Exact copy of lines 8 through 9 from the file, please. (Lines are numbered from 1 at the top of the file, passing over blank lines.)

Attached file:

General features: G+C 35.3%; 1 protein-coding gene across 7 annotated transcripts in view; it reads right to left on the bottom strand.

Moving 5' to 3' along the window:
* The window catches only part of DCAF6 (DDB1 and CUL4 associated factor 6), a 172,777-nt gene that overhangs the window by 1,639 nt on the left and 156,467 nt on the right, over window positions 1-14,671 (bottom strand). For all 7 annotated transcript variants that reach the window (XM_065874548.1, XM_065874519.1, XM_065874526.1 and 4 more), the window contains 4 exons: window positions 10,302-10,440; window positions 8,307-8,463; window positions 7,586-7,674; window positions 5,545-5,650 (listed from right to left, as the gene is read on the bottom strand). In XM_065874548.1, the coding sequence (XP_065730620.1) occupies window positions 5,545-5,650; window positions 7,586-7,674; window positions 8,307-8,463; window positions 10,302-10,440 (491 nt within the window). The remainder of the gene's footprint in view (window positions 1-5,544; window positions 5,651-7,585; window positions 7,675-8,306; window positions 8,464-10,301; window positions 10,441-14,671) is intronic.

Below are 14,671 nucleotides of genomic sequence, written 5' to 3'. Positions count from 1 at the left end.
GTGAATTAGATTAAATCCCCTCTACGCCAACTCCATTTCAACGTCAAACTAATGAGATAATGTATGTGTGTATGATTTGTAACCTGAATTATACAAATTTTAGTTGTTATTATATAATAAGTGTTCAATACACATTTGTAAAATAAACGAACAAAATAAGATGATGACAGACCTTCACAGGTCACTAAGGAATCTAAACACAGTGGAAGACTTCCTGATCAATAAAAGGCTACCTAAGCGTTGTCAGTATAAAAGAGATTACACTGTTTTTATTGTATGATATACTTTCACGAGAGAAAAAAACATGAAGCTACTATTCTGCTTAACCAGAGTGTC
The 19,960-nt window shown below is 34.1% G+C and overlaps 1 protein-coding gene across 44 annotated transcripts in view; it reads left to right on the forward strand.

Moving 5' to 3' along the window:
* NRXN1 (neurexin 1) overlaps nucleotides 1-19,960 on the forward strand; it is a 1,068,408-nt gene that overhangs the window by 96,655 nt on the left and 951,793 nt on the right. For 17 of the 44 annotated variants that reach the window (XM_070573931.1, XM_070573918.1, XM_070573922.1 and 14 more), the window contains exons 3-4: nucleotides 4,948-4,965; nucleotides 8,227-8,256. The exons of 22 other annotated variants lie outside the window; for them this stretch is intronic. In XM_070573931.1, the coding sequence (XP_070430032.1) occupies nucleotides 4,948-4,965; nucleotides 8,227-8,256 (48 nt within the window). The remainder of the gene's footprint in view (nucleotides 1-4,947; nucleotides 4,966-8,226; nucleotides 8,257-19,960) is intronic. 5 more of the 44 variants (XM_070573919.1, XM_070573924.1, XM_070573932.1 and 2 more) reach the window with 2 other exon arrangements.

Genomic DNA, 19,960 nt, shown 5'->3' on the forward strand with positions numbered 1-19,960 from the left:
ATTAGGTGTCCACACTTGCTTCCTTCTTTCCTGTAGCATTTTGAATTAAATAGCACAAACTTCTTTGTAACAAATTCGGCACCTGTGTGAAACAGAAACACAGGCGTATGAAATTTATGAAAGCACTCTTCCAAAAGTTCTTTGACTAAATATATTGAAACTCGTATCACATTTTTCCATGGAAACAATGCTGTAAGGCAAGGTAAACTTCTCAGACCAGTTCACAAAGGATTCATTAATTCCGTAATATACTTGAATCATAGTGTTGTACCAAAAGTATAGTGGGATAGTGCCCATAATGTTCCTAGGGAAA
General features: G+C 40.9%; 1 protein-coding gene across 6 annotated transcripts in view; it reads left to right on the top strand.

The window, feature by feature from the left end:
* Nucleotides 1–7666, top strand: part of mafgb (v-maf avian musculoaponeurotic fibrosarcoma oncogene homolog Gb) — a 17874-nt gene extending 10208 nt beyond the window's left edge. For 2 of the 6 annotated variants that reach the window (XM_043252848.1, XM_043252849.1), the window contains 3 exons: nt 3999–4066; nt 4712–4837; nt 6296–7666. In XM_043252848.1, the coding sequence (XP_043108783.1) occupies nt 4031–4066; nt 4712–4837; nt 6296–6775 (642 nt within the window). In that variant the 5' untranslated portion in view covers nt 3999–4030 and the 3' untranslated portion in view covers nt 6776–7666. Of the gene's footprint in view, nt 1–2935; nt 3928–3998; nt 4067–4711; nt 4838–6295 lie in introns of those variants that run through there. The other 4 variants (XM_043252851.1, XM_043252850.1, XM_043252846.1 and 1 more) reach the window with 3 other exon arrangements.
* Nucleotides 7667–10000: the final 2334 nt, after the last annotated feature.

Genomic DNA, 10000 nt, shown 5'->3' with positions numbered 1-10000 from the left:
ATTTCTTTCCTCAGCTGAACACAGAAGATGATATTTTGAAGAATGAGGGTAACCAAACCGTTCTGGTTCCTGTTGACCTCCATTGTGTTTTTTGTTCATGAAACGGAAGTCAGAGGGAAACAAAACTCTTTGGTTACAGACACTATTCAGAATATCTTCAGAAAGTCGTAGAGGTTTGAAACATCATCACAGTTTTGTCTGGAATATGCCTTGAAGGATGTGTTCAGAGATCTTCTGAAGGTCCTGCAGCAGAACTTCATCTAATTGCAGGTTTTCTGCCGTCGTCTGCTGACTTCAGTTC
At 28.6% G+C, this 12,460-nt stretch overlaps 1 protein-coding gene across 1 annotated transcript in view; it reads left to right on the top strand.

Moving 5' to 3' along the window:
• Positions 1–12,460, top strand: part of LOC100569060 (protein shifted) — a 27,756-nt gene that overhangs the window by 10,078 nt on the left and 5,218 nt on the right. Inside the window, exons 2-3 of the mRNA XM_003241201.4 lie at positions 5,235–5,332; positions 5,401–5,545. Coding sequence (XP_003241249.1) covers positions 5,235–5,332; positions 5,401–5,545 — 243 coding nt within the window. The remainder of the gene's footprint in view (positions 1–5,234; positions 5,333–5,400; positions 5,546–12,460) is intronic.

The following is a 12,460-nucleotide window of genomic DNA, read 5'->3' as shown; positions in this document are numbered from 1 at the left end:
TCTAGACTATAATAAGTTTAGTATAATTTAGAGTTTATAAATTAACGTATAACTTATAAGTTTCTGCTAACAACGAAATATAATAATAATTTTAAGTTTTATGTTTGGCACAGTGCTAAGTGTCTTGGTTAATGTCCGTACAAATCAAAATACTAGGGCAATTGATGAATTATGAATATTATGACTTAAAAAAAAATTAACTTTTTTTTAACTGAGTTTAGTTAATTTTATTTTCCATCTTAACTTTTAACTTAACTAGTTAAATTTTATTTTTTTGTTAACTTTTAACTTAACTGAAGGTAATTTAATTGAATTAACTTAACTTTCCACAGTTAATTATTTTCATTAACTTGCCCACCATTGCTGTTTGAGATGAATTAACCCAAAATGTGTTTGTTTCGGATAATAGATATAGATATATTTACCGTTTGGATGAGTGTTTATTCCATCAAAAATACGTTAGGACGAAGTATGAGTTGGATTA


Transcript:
* NRXN1 (neurexin 1) overlaps nucleotides 1-19,960 on the forward strand; it is a 1,068,408-nt gene that overhangs the window by 96,655 nt on the left and 951,793 nt on the right. For 17 of the 44 annotated variants that reach the window (XM_070573931.1, XM_070573918.1, XM_070573922.1 and 14 more), the window contains exons 3-4: nucleotides 4,948-4,965; nucleotides 8,227-8,256. The exons of 22 other annotated variants lie outside the window; for them this stretch is intronic. In XM_070573931.1, the coding sequence (XP_070430032.1) occupies nucleotides 4,948-4,965; nucleotides 8,227-8,256 (48 nt within the window). The remainder of the gene's footprint in view (nucleotides 1-4,947; nucleotides 4,966-8,226; nucleotides 8,257-19,960) is intronic. 5 more of the 44 variants (XM_070573919.1, XM_070573924.1, XM_070573932.1 and 2 more) reach the window with 2 other exon arrangements.

Genomic DNA, 19,960 nt, shown 5'->3' on the forward strand with positions numbered 1-19,960 from the left: